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Luigi D'Albertis

Luigi Maria D'Albertis
Luigi Maria D'Albertis
Luigi Maria D'Albertis
Born(1841-11-21)21 November 1841
Died2 September 1901(1901-09-02) (aged 59)
Scientific career

Luigi Maria D'Albertis (21 November 1841 – 2 September 1901) was an Italian naturalist and explorer who, in 1875, became the first Italian to chart the Fly River in what is now called Papua New Guinea. He undertook three voyages up this river from 1875 to 1877. The first was conducted in the steamer SS Ellengowan and the other two in a smaller ship named the "Neva" which was chartered from the Government of New South Wales. Throughout the three voyages, D'Albertis was consistently involved in skirmishes with the various indigenous people living along the river, using rifle-fire, rockets and dynamite to intimidate and, on occasions, kill these local people. He also frequently employed destructive dynamite fishing as a technique of obtaining aquatic specimens for his collection. His expedition stole many ancestral remains, tools and weapons from the houses of the locals. He also collected specimens of birds, plants, insects and the heads of recently killed native people. Contemporary explorers and colonial administrators of d'Albertis were almost universally critical of the methods employed by D'Albertis in his expeditions up the Fly and more modern accounts, such as Goode's "Rape of the Fly" are equally condemnatory.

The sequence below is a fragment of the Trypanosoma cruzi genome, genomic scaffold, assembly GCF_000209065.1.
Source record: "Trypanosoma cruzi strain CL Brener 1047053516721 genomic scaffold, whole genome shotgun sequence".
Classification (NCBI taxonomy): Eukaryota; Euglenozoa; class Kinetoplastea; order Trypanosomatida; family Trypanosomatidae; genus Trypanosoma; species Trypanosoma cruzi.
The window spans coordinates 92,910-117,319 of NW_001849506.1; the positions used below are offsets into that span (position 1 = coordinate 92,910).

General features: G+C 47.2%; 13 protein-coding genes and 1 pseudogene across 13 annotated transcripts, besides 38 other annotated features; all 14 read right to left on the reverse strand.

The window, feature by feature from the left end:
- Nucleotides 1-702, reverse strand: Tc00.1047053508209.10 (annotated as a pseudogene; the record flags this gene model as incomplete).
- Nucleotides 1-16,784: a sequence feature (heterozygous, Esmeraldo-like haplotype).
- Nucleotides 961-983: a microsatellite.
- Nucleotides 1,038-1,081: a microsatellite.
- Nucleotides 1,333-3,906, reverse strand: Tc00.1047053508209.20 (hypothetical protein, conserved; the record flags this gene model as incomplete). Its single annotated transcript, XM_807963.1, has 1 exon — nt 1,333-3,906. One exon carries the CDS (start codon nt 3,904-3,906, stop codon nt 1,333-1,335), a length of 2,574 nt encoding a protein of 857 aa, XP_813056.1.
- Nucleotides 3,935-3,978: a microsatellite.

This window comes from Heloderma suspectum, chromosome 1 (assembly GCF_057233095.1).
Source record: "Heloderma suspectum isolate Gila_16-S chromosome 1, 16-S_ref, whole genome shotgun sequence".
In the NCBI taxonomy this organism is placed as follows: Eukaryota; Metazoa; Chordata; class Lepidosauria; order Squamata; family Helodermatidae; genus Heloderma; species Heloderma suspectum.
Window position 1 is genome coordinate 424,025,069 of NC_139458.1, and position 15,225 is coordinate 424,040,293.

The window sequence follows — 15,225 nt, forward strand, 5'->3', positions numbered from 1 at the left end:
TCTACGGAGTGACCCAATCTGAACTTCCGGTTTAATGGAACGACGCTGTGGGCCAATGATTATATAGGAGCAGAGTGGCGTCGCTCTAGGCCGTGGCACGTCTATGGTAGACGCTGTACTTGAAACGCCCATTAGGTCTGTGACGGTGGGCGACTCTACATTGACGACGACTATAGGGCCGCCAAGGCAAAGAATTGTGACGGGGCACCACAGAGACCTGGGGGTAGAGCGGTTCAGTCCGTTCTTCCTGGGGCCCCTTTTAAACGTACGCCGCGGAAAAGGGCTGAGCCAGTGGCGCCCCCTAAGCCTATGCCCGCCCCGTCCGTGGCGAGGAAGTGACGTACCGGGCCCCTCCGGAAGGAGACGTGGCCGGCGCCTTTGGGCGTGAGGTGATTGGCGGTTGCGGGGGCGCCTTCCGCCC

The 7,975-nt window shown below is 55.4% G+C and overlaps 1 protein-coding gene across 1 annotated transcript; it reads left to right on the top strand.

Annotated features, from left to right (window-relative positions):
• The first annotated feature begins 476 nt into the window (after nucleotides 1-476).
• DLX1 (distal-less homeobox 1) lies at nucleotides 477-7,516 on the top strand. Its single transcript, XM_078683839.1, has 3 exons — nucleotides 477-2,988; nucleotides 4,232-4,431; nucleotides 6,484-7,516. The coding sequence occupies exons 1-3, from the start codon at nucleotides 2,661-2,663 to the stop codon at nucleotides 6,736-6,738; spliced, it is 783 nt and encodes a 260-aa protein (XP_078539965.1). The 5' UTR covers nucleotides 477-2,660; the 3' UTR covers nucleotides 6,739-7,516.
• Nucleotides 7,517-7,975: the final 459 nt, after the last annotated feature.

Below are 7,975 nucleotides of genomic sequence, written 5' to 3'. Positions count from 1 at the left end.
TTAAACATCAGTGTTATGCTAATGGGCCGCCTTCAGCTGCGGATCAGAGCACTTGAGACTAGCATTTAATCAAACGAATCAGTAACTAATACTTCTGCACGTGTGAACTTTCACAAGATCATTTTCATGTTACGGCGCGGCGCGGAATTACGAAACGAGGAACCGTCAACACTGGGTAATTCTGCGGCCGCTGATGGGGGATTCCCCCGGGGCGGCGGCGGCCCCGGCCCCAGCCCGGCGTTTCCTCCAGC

Early life

D'Albertis was born in 1841, in Voltri, Italy. At the age of eighteen he joined Garibaldi's army and later joined Odoardo Beccari in November 1871 on an expedition to western New Guinea. He reached the peak of Mount Arfak Geb but was compelled by fever to retreat and return to Sydney to recover. In 1874, D'Albertis returned to New Guinea to set up a base on Yule Island. Here he obtained notoriety for publicly kissing the most attractive young native women and passing it off as a customary sign of peace. He also, with a shell full of burning methylated spirits, ostentatiously threatened to set the ocean alight. Most of his companions and employees deserted him after these activities.[1]

1875 journey up the Fly River